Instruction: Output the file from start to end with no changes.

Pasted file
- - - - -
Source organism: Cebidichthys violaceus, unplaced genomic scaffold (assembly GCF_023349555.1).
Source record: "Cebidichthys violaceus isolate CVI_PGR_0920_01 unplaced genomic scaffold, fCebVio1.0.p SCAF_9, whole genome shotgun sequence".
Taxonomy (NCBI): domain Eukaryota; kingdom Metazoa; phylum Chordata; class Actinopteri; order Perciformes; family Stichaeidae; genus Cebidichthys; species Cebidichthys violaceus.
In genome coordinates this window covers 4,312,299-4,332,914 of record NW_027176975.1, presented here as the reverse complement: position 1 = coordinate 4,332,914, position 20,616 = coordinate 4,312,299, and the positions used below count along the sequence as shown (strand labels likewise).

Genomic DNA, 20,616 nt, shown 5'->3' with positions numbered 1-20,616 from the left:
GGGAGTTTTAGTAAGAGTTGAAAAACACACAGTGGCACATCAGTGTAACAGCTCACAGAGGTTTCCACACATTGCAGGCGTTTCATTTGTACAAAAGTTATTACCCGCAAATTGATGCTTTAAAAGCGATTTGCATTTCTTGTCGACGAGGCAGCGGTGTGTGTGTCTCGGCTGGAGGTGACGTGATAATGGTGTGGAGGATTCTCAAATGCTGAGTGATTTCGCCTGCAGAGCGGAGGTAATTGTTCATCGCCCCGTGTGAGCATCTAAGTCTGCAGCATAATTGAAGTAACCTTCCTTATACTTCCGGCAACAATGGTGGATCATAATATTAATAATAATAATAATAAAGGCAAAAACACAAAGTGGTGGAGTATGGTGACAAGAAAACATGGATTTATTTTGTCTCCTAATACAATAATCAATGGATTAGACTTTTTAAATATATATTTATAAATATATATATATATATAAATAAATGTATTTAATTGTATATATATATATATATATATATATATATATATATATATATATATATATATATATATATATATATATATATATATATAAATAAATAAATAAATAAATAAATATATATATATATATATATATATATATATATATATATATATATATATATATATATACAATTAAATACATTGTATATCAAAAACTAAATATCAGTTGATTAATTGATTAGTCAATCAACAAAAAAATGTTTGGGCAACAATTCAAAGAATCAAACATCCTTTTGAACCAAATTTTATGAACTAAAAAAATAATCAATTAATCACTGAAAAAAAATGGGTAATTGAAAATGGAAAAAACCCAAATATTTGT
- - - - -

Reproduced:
Source organism: Cebidichthys violaceus, unplaced genomic scaffold (assembly GCF_023349555.1).
Source record: "Cebidichthys violaceus isolate CVI_PGR_0920_01 unplaced genomic scaffold, fCebVio1.0.p SCAF_9, whole genome shotgun sequence".
Taxonomy (NCBI): domain Eukaryota; kingdom Metazoa; phylum Chordata; class Actinopteri; order Perciformes; family Stichaeidae; genus Cebidichthys; species Cebidichthys violaceus.
In genome coordinates this window covers 4,312,299-4,332,914 of record NW_027176975.1, presented here as the reverse complement: position 1 = coordinate 4,332,914, position 20,616 = coordinate 4,312,299, and the positions used below count along the sequence as shown (strand labels likewise).

Genomic DNA, 20,616 nt, shown 5'->3' with positions numbered 1-20,616 from the left:
GGGAGTTTTAGTAAGAGTTGAAAAACACACAGTGGCACATCAGTGTAACAGCTCACAGAGGTTTCCACACATTGCAGGCGTTTCATTTGTACAAAAGTTATTACCCGCAAATTGATGCTTTAAAAGCGATTTGCATTTCTTGTCGACGAGGCAGCGGTGTGTGTGTCTCGGCTGGAGGTGACGTGATAATGGTGTGGAGGATTCTCAAATGCTGAGTGATTTCGCCTGCAGAGCGGAGGTAATTGTTCATCGCCCCGTGTGAGCATCTAAGTCTGCAGCATAATTGAAGTAACCTTCCTTATACTTCCGGCAACAATGGTGGATCATAATATTAATAATAATAATAATAAAGGCAAAAACACAAAGTGGTGGAGTATGGTGACAAGAAAACATGGATTTATTTTGTCTCCTAATACAATAATCAATGGATTAGACTTTTTAAATATATATTTATAAATATATATATATATATAAATAAATGTATTTAATTGTATATATATATATATATATATATATATATATATATATATATATATATATATATATATATATATATATATATATATATAAATAAATAAATAAATAAATAAATATATATATATATATATATATATATATATATATATATATATATATATATATATATACAATTAAATACATTGTATATCAAAAACTAAATATCAGTTGATTAATTGATTAGTCAATCAACAAAAAAATGTTTGGGCAACAATTCAAAGAATCAAACATCCTTTTGAACCAAATTTTATGAACTAAAAAAATAATCAATTAATCACTGAAAAAAAATGGGTAATTGAAAATGGAAAAAACCCAAATATTTGT